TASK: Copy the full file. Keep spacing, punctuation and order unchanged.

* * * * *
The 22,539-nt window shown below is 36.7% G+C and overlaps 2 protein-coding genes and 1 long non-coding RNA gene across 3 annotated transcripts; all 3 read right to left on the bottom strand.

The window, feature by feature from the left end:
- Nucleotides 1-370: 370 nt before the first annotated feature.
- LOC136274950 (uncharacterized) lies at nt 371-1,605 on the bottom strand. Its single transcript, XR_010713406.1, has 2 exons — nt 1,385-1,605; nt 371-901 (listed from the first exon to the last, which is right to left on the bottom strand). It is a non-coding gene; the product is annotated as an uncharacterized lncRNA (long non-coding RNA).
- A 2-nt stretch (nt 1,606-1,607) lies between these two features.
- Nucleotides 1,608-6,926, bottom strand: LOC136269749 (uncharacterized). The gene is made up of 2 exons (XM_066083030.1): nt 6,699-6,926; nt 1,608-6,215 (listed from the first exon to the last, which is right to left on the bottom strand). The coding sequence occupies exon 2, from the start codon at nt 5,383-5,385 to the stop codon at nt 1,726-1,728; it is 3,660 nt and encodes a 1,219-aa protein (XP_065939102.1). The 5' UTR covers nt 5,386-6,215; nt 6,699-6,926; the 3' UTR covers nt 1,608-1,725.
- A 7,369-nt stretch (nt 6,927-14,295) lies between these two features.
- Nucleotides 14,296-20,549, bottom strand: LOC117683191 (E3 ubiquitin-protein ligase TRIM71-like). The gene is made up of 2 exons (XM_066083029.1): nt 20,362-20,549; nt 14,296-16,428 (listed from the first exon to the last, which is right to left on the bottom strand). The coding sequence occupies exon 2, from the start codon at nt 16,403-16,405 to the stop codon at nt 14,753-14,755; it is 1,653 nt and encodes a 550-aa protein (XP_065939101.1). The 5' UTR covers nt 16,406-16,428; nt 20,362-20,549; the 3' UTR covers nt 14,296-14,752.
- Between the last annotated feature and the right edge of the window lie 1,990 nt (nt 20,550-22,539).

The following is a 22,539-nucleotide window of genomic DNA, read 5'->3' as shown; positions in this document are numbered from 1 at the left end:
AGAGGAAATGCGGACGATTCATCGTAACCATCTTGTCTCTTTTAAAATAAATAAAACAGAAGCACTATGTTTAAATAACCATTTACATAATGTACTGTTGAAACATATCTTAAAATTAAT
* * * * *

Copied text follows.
The 22,539-nt window shown below is 36.7% G+C and overlaps 2 protein-coding genes and 1 long non-coding RNA gene across 3 annotated transcripts; all 3 read right to left on the bottom strand.

The window, feature by feature from the left end:
- Nucleotides 1-370: 370 nt before the first annotated feature.
- LOC136274950 (uncharacterized) lies at nt 371-1,605 on the bottom strand. Its single transcript, XR_010713406.1, has 2 exons — nt 1,385-1,605; nt 371-901 (listed from the first exon to the last, which is right to left on the bottom strand). It is a non-coding gene; the product is annotated as an uncharacterized lncRNA (long non-coding RNA).
- A 2-nt stretch (nt 1,606-1,607) lies between these two features.
- Nucleotides 1,608-6,926, bottom strand: LOC136269749 (uncharacterized). The gene is made up of 2 exons (XM_066083030.1): nt 6,699-6,926; nt 1,608-6,215 (listed from the first exon to the last, which is right to left on the bottom strand). The coding sequence occupies exon 2, from the start codon at nt 5,383-5,385 to the stop codon at nt 1,726-1,728; it is 3,660 nt and encodes a 1,219-aa protein (XP_065939102.1). The 5' UTR covers nt 5,386-6,215; nt 6,699-6,926; the 3' UTR covers nt 1,608-1,725.
- A 7,369-nt stretch (nt 6,927-14,295) lies between these two features.
- Nucleotides 14,296-20,549, bottom strand: LOC117683191 (E3 ubiquitin-protein ligase TRIM71-like). The gene is made up of 2 exons (XM_066083029.1): nt 20,362-20,549; nt 14,296-16,428 (listed from the first exon to the last, which is right to left on the bottom strand). The coding sequence occupies exon 2, from the start codon at nt 16,403-16,405 to the stop codon at nt 14,753-14,755; it is 1,653 nt and encodes a 550-aa protein (XP_065939101.1). The 5' UTR covers nt 16,406-16,428; nt 20,362-20,549; the 3' UTR covers nt 14,296-14,752.
- Between the last annotated feature and the right edge of the window lie 1,990 nt (nt 20,550-22,539).

The following is a 22,539-nucleotide window of genomic DNA, read 5'->3' as shown; positions in this document are numbered from 1 at the left end:
AGAGGAAATGCGGACGATTCATCGTAACCATCTTGTCTCTTTTAAAATAAATAAAACAGAAGCACTATGTTTAAATAACCATTTACATAATGTACTGTTGAAACATATCTTAAAATTAAT